- Use moderate volume levels when out in the wild
- When using loud volume, limit it to short periods
- Avoid playing loud music in areas with rare and protected species
- Avoid playing loud music during migration and breeding periods
It may seem like a lot to consider, but by giving thought to these topics, you not only help preserve local wildlife but ensure that you don’t find yourself on the receiving end of a fine. Common sense can go a long way in ensuring an enjoyable environment where you can still have fun in the great outdoors without harming the natural residents.
A fascinating caveat to this discussion is that it’s not so much the music that negatively impacts the animals but the type of music and how loud it’s played. A study published in 2021 mapped the response of various animals to various sounds, ranging from natural ambient sounds to classical and even heavy metal music. The study showed that there were even positive effects to some of these audio stimuli.
Be Respectful of Nearby Campers or Hikers
Always show consideration to those around you, particularly in shared camping areas where others also want to escape the city’s noise. Spend a little time trying to understand the types of people camping around you, as in many cases; they may be the individuals needing this guide. Communicating with them and asking if they mind music being played can go a long way in establishing a conflict-free experience.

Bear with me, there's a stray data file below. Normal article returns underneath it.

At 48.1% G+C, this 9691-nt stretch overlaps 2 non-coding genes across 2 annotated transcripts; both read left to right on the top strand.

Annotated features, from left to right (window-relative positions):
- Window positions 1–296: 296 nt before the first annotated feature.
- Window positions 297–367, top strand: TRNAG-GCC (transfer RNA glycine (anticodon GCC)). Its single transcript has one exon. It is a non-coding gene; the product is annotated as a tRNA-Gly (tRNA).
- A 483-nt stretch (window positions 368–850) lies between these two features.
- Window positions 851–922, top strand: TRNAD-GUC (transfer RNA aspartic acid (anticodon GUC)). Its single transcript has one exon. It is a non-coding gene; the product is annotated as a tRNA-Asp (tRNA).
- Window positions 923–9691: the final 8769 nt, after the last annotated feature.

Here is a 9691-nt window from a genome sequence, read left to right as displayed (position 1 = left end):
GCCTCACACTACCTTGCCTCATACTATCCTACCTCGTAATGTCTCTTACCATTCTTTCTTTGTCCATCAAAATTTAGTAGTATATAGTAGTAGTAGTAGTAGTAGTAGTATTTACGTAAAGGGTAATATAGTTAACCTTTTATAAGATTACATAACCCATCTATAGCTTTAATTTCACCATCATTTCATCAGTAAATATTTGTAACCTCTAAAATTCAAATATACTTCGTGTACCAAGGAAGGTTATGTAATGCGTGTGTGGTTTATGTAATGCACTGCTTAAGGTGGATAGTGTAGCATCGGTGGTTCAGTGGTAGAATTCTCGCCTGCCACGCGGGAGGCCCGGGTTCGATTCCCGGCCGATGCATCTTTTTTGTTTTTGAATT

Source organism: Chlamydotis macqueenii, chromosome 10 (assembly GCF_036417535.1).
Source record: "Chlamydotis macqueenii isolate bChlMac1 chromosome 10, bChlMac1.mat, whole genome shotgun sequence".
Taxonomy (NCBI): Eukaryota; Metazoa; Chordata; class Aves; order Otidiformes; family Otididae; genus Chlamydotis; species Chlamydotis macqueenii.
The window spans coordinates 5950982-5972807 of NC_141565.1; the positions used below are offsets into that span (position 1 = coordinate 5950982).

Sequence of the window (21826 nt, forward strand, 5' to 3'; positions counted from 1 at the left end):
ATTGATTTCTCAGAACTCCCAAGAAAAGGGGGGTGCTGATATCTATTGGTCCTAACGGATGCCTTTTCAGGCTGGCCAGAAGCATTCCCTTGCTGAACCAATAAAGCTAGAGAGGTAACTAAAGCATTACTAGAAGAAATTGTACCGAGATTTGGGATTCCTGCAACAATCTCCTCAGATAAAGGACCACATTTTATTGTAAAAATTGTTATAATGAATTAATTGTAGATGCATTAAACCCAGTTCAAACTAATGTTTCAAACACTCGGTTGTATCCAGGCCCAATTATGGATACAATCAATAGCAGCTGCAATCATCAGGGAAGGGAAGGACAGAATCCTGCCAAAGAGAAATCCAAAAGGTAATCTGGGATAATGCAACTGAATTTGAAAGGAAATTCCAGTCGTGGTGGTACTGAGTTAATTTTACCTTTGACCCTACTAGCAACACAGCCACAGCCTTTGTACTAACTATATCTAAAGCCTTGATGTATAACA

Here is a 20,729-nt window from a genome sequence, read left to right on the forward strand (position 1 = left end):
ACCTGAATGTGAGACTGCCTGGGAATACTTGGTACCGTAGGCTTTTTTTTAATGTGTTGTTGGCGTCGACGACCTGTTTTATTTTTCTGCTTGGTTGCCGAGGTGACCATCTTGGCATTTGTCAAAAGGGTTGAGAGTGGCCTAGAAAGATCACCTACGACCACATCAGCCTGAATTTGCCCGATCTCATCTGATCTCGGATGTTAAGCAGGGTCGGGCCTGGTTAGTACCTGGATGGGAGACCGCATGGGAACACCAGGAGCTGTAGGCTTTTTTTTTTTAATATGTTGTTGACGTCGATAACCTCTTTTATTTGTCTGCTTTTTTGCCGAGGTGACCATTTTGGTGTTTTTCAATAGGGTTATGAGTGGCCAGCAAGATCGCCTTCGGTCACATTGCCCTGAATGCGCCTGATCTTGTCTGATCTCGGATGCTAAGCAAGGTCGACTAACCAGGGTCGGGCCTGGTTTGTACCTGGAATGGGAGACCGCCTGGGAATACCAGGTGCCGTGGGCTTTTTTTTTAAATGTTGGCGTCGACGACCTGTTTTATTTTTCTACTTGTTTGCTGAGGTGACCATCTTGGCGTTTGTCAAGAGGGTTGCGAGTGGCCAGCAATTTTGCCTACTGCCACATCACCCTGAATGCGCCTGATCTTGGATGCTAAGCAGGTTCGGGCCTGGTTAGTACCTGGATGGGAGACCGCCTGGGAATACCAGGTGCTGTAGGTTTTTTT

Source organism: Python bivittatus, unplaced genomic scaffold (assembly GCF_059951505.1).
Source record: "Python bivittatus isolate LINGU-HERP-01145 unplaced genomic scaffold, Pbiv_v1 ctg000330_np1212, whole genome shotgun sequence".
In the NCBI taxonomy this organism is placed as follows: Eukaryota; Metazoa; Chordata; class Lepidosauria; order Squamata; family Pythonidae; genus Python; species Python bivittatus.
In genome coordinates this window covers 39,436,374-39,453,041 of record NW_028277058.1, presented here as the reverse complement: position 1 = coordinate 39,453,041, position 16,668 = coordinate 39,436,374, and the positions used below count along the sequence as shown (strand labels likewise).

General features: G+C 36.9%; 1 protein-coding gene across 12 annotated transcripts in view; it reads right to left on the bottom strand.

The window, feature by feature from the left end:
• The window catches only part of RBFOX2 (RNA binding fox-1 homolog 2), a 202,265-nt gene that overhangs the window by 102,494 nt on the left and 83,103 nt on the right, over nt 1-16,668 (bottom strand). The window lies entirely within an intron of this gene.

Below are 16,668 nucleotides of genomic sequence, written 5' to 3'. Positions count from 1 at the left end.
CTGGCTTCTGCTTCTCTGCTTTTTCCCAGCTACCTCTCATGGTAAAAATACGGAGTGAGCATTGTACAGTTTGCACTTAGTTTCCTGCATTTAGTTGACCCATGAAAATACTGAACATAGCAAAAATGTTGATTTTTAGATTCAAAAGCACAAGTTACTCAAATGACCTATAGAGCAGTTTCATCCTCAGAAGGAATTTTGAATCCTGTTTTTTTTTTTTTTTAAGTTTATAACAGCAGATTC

The same considerations should be given to hikers during day trips. It is typically considered polite to turn down the volume of your music in nature if others are passing by. And if you don’t happen to see them until it’s too late, a quick apology can ease the tension.
Ultimately, not considering your surroundings and neighbors can lead to formal complaints and a rapid degradation in the quality of your trip.
Take Note Of The Time
Playing music is typically better during the day, especially if you want to crank up the volume. At night, both animals and people tend to be easier to disturb. While you usually won’t have to turn off the music entirely, lowering the volume level as the night progresses is wise.
Many national parks and private camping areas will have specific ordinances when you can play music. Before arriving, check to see what limits are set for your area.
Limit The Lighting